How do Teachers use Inquiry and Advocacy as Curriculum? A Longitudinal Study



Journal Title

Journal ISSN

Volume Title



Many initiatives aim to ensure students can access inquiry-based learning that positions them to address global problems such as climate change and economic inequality. However, in the U.S., curriculum that centers students’ positions as activists is rare, particularly in schools that serve marginalized students. In this study, inquiry and advocacy, two activist teaching frameworks, were employed in preservice elementary teacher education through the use of mentoring experiences. A longitudinal multiple case study, which relied on Cultural Historical Activity Theory, examined the appropriations of inquiry and advocacy made by teachers in their first two in-service years. Findings suggest that across activity settings, teachers adapted inquiry and advocacy by using key tools such as informational texts, by aligning their work with accepted initiatives and addressing state standards, and by cautiously choosing mentors. Findings suggests that researchers must increase their attention to preservice teacher typology and the different features of activity settings in studies evaluating the value of preservice learning. Implications for teacher education programs are discussed.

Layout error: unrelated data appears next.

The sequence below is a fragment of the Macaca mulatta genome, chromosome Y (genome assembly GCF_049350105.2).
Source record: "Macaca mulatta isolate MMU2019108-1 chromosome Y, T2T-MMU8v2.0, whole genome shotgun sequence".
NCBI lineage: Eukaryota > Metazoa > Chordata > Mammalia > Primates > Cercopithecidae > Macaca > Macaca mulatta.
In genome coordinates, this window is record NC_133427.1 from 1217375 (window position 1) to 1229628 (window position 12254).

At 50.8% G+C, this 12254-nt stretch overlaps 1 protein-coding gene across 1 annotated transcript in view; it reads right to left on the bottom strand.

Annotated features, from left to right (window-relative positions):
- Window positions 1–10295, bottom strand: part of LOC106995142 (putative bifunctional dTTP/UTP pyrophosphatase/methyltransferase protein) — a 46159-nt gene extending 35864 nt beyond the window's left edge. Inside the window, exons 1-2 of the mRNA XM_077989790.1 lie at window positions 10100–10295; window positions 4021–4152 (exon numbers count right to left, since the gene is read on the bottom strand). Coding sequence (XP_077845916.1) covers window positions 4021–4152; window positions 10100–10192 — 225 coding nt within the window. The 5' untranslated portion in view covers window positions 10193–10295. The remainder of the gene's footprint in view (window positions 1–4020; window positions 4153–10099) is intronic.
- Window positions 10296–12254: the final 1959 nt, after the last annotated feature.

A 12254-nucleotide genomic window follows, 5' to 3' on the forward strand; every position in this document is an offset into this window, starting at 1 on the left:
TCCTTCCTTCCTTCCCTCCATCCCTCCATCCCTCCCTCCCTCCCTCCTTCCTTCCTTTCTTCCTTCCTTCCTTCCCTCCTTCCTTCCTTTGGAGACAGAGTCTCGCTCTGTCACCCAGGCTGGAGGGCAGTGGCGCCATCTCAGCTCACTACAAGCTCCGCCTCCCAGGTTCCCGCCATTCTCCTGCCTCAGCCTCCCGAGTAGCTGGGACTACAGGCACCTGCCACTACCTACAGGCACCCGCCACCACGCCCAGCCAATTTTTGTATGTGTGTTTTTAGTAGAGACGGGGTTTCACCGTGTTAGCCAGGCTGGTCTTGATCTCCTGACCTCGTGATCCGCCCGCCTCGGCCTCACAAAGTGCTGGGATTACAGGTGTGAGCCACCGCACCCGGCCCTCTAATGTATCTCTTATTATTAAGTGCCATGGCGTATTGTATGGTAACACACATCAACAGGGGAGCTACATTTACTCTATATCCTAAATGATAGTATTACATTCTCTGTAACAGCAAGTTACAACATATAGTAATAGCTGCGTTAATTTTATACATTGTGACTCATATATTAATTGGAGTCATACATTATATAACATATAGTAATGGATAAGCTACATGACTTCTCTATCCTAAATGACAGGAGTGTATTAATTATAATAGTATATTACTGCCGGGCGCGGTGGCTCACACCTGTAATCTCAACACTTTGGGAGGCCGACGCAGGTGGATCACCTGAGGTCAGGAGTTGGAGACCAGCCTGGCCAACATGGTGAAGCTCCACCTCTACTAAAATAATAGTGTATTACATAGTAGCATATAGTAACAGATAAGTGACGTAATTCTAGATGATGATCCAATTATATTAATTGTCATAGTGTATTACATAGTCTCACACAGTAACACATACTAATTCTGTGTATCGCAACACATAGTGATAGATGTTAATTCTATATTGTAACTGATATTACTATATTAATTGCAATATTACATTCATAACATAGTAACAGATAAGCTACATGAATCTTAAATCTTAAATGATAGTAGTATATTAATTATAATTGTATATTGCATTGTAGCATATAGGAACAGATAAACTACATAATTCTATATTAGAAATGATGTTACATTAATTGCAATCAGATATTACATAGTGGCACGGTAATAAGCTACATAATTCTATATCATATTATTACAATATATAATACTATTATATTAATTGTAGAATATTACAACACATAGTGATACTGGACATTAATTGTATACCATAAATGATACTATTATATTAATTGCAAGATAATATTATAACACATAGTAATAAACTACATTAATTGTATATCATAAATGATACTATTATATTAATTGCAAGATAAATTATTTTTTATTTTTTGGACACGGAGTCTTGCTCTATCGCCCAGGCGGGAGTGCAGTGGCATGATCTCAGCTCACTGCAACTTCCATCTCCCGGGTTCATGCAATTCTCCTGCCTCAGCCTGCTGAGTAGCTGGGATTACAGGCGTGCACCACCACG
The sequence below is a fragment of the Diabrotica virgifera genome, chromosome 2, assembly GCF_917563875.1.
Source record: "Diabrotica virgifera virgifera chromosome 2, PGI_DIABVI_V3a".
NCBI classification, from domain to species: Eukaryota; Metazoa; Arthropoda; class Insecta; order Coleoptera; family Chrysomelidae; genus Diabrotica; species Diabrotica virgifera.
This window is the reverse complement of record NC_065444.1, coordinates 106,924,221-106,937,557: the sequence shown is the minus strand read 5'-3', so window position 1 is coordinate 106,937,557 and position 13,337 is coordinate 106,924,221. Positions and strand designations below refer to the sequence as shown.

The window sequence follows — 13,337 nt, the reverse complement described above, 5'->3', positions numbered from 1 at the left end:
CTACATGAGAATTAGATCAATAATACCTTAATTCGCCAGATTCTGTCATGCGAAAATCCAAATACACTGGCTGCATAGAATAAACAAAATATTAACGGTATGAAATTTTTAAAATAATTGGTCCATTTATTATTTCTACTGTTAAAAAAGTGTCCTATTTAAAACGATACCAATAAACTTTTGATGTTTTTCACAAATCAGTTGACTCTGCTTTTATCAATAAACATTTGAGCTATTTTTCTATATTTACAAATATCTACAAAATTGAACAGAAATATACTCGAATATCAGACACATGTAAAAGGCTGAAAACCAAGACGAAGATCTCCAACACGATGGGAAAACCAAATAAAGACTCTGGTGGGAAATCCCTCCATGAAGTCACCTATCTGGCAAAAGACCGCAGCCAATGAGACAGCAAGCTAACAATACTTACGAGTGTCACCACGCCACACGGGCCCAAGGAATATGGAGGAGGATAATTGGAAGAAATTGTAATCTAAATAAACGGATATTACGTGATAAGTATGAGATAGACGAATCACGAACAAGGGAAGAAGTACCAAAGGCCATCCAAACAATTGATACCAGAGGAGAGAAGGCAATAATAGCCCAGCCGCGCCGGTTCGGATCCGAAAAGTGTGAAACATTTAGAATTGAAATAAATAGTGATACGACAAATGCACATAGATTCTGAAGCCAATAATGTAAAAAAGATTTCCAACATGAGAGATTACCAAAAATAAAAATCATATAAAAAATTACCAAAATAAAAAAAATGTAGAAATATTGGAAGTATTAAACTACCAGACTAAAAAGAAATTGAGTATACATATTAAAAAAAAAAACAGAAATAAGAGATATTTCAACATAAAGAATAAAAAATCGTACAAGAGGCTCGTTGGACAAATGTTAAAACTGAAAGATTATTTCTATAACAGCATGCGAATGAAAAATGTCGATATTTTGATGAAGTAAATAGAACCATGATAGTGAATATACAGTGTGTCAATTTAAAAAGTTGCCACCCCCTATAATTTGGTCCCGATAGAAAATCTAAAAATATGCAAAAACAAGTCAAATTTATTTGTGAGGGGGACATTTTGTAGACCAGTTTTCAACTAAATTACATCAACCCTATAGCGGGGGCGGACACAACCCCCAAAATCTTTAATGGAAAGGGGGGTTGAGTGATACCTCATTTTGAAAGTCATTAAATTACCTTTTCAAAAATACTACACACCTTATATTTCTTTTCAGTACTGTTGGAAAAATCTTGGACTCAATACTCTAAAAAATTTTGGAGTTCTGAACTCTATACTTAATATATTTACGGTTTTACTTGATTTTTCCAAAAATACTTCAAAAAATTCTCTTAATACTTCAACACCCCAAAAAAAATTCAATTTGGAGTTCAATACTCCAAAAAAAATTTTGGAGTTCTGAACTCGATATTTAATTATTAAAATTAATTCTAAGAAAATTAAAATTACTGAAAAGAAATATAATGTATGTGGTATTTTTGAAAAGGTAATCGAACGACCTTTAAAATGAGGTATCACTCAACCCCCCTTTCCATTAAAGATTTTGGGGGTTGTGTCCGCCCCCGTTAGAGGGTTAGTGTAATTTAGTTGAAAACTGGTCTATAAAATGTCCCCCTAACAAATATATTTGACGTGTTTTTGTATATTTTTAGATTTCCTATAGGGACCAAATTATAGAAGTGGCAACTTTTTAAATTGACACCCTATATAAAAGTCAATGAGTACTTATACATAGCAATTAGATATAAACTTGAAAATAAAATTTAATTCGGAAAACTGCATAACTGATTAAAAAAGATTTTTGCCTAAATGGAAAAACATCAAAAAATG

File under embargo until 10 November 2024. This is an Accepted Manuscript of an article published by Taylor & Francis in ACTION IN TEACHER EDUCATION on 10 May 2023, available at:


Preservice Teacher Education, Teacher Induction, Inquiry, Informational Text


Catherine Lammert (2023) How do Teachers use Inquiry and Advocacy as Curriculum? A Longitudinal Study, Action in Teacher Education, DOI: 10.1080/01626620.2023.2209039